And the most intriguing question: If I could stand on Jupiter, what would a moonrise look like? Somehow, this question sparks my imagination with wonder, amazement, and a desire to create stories.

The title Moonrise on Jupiter is about more than just satellites orbiting a planet. It represents everything I love about writing. It is putting myself into a new and unexplored place, asking questions, and discovering the answers. It is embracing what makes me who I am. Most importantly, it is finding a balance between my various responsibilities as I dance through the day and move forward in my life.

The Jane Austen Problem

I discovered Jane Austen during my sophomore year of high school, but not because of assigned readings in English class. In high school I had a crush on Hugh Grant and was excited to see him interviewed on a morning news show. He was promoting Sense & Sensibility. I had never heard of the book or author, so I went to the library after school and checked it out. At the time, it was the best book I had ever read. After that, I wanted to read every Jane Austen book I could find.

Aside from film productions, it was probably another ten years before I saw Jane Austen discussed in anything but an academic setting. And I miss those academic discussions. The way most people talk about Jane Austen is why I’m reluctant to admit that she’s my favorite author.

When I asked my husband, Brett, what he thinks of people who say that they love to read Jane Austen, his response was, “Hopeless romantic.” He pictures women who fantasize about romantic relationships they themselves don’t have. I believe this is why he has never read her books. When he was single, he felt like he could never live up to this ideal.

There is a tendency to focus on the love stories in Austen’s books while ignoring everything else. I suspect this way of thinking is heavily influenced by the films, which remove chunks and pieces of the story out of necessity. I confess that I used to sometimes read the books this way myself, but I have learned from that mistake. Now when I read the books, it isn’t for the love stories.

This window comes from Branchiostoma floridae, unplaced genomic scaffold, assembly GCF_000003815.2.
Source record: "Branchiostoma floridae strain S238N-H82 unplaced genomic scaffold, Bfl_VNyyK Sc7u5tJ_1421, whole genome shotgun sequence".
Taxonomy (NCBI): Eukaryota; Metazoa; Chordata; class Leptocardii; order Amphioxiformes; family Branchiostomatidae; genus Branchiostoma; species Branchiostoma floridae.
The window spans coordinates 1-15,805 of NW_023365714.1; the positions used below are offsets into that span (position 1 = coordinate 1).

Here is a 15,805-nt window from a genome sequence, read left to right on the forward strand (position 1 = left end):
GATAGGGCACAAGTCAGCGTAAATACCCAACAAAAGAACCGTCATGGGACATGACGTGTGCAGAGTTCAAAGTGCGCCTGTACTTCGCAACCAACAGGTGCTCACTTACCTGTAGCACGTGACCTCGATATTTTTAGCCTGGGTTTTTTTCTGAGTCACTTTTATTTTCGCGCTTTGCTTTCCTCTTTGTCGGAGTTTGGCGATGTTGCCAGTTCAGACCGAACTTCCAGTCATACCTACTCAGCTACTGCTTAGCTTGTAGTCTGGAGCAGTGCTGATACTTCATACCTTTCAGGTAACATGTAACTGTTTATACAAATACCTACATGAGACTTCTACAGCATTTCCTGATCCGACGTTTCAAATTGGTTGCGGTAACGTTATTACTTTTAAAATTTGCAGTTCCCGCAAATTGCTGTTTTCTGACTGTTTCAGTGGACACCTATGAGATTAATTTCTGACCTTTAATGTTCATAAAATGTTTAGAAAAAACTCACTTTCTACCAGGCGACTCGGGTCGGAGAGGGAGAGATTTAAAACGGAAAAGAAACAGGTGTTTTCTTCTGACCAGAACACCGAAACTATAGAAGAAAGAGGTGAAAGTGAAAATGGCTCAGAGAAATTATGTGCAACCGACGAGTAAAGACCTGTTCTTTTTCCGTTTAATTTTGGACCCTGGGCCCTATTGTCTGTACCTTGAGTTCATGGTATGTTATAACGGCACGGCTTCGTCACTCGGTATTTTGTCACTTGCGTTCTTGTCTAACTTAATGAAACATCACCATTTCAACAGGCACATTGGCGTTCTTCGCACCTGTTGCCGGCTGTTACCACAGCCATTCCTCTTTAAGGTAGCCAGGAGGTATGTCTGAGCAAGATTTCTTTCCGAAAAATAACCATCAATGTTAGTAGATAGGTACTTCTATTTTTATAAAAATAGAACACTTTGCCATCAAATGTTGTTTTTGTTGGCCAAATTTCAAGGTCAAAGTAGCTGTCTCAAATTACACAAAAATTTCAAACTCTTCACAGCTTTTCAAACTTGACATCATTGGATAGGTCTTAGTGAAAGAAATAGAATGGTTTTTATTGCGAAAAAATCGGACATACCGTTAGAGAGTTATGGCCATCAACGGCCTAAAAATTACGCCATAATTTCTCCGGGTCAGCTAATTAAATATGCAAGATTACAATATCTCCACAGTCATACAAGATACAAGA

Jane Austen had a great understanding of human nature and a satirical way of interpreting the rules of society. Romantic relationships were only some of the relationships explored in her novels. She also wrote about relationships within families and relationships between classes of society. Austen wrote in an intelligent, readable voice that you don’t often see with her contemporaries. I don’t read Jane Austen to fantasize about a romance I won’t ever have, but to learn about people who are very much like the people I interact with today. I could easily write my impressions of each book and what I learn from them, but that would make this post longer than I want it to be. I think it would be better to write about each of them individually in upcoming posts.

Another thing that bothers me is how often Jane Austen’s fans refer to her as simply “Jane.” I see these readers as modern-day Mrs. Eltons and wonder if they have read and understood Emma. (“’Jane!’—repeated Frank Churchill, with a look of surprise and displeasure.”[Vol. III, Chpt. ii]) Jane Austen lived too long ago for anyone alive now to be her close relative or friend. As much as I wish I personally knew her, all I will ever really know are the stories she wrote and a few facts about her life gathered from a fraction of her letters and the research of biographers. She deserves the same respect as other authors and should be referred to the same way we would refer to Charles Dickens or Elizabeth Gaskell.